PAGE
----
It's another madcap comedy by Antonin Peretjatko and starring Pons, a circus trained actress who worked with Peretjatko and Macaigne in The Daughter of 14th of July. Taking a jab at absurd notion of taming the jungle and the first world arrogance, Struggle for Life thrives on slapstick comedy and racy humor a la Woody Allen's Bananas and largely rides on the charm of Pons who dons hot pants with cigarette forever dangling from her pouty mouth. Macaigne is a very lucky man to be paired up with Pons and spend entire film with her in the jungle alone. Oh, Mathieu Amalric shows up as a swinging bureaucrat in charge of Project Gui-snow in Guiana.

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One year artist residency in an ancient villa in sunny Medici is the setting for a delicious daydream that involves a budding writer Camille (Clotilde Hesme) and a photographer Axéle (Jenna Thiam).

There are illicit affairs, artistic jealousy, moving statues and ghosts. Camile's older and more successful writer husband (Tchkéy Karyo) tags along for the trip with their young daughter. But soon she finds his presence overbearing. Axéle's affair with a married man doesn't lead her anywhere and she soon has an artistic identity crisis.

Daydreams has self-reflexiveness of Philippe Garrel (director Caroline Deruas' older, more established husband) and Ozon's playfulness. It's a very accomplished debut of a talented writer/filmmaker. Daydreams also allots ample screen time for Hesme's big green eyes in series of close ups. Great.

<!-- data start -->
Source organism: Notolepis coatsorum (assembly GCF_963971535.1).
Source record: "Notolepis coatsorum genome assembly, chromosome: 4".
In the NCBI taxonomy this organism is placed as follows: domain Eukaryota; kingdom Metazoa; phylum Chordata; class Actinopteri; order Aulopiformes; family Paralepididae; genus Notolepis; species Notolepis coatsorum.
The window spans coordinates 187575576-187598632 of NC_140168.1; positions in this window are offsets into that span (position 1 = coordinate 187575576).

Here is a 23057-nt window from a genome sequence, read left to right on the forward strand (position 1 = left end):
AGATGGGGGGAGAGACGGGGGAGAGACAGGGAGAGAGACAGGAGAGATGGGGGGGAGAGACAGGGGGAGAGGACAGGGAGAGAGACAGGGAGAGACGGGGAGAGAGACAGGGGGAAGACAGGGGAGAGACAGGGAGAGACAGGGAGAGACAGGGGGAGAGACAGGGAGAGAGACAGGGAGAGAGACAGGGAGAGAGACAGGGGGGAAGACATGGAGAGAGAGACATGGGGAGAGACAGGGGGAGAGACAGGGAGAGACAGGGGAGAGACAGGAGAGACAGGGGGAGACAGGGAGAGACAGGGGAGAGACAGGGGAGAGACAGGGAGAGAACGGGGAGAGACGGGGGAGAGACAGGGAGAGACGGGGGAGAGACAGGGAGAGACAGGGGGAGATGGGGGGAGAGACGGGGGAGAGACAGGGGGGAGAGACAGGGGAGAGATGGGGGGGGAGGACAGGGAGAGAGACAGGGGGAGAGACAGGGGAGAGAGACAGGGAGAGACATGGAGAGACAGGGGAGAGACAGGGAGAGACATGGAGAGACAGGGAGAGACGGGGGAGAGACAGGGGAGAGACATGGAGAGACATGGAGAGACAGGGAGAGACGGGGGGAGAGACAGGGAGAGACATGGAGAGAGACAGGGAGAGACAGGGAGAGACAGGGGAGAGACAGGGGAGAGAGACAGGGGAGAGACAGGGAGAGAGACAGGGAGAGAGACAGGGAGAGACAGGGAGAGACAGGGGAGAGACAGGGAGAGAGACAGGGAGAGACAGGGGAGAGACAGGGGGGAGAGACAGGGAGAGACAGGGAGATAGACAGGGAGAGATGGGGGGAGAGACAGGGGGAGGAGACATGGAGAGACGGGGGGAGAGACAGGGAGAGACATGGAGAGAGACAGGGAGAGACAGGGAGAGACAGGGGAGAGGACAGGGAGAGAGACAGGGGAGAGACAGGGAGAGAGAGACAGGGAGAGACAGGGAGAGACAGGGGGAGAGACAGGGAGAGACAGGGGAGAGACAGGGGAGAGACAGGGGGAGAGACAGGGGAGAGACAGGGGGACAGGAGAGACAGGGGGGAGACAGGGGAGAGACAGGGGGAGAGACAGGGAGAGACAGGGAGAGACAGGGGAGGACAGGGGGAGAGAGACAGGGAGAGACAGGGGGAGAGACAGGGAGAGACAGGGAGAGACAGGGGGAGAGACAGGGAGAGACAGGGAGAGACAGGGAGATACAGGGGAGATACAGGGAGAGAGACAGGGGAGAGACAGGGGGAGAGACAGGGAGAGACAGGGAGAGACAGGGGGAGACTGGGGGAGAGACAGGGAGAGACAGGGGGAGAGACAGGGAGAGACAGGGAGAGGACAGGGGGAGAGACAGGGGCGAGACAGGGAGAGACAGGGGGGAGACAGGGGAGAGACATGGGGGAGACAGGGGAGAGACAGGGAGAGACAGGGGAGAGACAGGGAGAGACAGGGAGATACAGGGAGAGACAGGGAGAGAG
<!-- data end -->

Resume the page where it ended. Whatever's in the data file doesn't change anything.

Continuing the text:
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A young blonde boy, Simon, wakes. He kisses his girlfriend who's still in bed, sneaks out of the window to join his buddies to go surfing. It's winter. The whole beginning sequence of Katell Quillévéré's Heal the Living has a fluidity and detached youthful spirituality of Gus Van Sant movie.

It's an organ transplant weepee - 'An accident cuts a young man's life short and gives another a second chance in life' story. We've seen this before, many times. What elevates this lifetime movie of the week premise is its ensemble cast which includes Emmanuelle Seigner, Kool Shen, Tahar Rahim and Alice de Lencquesaing.

Through Simon, we see the glimpse of other's lives - both professional or private in equal measure. It's the space between the brain and the heart- which makes us human that Quillévéré explores. It would've definitely turned out corny in less assured hands. It's remarkable that Quillévéré, with just 2 other films under her belt achieves something so graceful and thoughtful.

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Sophie (Caroline Grant), a mischievous young girl leads a normal bourgeois life in a chateau with a beautiful but sickly mom (Golshifteh Farahani). Sophie's antics could be sometimes too much for her mom and friends who could tolerate her as girl with the too much imagination and energy. But her journey to the new world (America) ends in tragedy and leaves her orphaned. She now comes back to the country under the care of strict, unloving stepmother Mme. Fichini. She rejoins with her best pals and their kind hearted mother Mme. de Fleurville (Anaïs Demoustier).

After sexually charged interpretation of Greek mythology, Metamophorses in 2014, Honoré returns with unabashedly unadulterated kid's movie, Sophie's Misfortune, based on a beloved 19th century children's story by Countess of Segur. He gets mindbogglingly true to life performances by youngsters. It reminded me of Jacques Doillon's Ponet. Great use of seamless animation too to portray kid's imagination running amok. I didn't expect this from Honoré and it's a nice surprise.